Tag Archives: memoir

Happy Spring 2021

My little Martisori treasure chest (Image courtesy of the author)

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I am taking a little break from my series of blog posts and readings from my books today to honor a Moldovan tradition — Moldova is where I originally come from — and to wish you a happy Spring!

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Mărțișor — A beautiful Moldova tradition

We celebrate this day by giving little signs of love and friendship to members of our families, friends, teachers, and colleagues. These small tokens are called Mărțișori (singular: Mărțișor). In the picture above, you can see my current collection. Some of them I got from my family and especially my sister — she once brought a whole bag of them for me to share and keep. The other I made myself over the years and kept one from each year’s collection as a token to remember and maybe to reproduce at another time.

Here is how Wikipedia defines Mărțișor:

Mărțișor (mərt͡siˈʃor) is a celebration at the beginning of spring, on March the 1st in Romania, Moldova, and all territories inhabited by Romanians.”

I featured this tradition in my first book, a novel based on a true story of my late father, Mihail Ichizli, The Truth About Family:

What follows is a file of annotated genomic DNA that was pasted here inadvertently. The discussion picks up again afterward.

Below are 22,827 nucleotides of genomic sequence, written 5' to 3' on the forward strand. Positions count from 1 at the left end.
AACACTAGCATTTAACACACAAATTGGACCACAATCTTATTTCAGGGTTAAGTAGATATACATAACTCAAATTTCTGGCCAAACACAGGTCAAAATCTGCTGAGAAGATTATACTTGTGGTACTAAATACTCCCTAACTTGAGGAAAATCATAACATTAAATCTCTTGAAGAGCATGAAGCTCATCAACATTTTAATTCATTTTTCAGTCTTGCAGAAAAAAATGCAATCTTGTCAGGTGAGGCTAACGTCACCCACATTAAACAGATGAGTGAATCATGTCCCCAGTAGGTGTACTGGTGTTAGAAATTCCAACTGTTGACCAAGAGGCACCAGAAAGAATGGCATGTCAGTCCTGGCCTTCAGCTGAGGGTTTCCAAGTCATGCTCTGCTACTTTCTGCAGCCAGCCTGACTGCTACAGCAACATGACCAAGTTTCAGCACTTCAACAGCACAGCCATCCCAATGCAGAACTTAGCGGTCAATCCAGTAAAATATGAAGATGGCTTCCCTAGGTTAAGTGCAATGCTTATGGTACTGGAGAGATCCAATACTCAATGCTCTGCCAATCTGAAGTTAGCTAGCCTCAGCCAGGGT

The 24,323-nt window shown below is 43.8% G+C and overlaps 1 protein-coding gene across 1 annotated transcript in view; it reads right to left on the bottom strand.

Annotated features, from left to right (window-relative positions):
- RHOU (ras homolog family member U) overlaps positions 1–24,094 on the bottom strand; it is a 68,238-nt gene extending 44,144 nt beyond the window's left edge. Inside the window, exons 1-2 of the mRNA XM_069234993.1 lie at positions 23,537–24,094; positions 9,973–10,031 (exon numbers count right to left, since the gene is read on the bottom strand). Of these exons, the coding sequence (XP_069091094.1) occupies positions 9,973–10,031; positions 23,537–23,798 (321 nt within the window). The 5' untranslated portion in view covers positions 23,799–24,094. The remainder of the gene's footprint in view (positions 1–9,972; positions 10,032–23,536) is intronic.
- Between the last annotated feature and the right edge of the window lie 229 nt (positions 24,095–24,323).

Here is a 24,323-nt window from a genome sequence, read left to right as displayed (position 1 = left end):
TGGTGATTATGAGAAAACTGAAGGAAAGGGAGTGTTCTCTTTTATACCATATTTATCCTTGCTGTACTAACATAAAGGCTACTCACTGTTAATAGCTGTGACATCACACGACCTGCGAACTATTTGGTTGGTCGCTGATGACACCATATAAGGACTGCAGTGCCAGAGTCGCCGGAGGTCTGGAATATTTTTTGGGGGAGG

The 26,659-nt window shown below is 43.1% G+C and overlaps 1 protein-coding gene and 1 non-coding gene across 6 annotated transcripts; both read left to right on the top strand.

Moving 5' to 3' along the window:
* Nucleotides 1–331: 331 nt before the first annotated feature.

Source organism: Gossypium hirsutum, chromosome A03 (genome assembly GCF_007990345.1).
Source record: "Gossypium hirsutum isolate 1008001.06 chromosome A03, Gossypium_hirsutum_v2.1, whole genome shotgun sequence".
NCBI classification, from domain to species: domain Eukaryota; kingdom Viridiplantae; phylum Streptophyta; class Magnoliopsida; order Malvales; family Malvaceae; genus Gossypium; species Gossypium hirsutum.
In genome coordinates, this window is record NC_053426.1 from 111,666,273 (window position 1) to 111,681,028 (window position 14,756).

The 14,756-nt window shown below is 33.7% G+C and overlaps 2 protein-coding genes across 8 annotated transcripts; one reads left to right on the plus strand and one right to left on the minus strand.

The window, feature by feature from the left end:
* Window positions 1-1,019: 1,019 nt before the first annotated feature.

” I remembered well how we would all sit together braiding red and white threads into strings, and making little men and women or flowers from the same wool to bind to the ends of the strings. We would give these special talismans, or little Marches, to each other and the teachers on the first of March. Our teachers would have a host of Mărţişori decorating their jackets and sweaters for the whole month.”

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This year’s Mărțișor project

In the past years, I created various designs for the Mărțișori I gave as little gifts to my family. This year, I tried something different and turned it into a little art project. I took a coloring block of postcards and colored only some of the fields with red color, leaving all other white. Then I added one or two Mărțișori on each card.

Here is the result:

This year’s Martisor project/art (Image courtesy of the author)

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Capture your family traditions in a story

We all have these beautiful traditions from where we come from. If you ever considered writing a memoir or a fictional story based on your family’s or your own story, then I invite you to feature those traditions inside. They will add color to your creations and bring light to the whole story.

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If you need help

Sometimes it can be daunting to start a project featuring your family’s or your story. A memoir can appear daunting to write. I feared writing one for many years, although the wish was significant.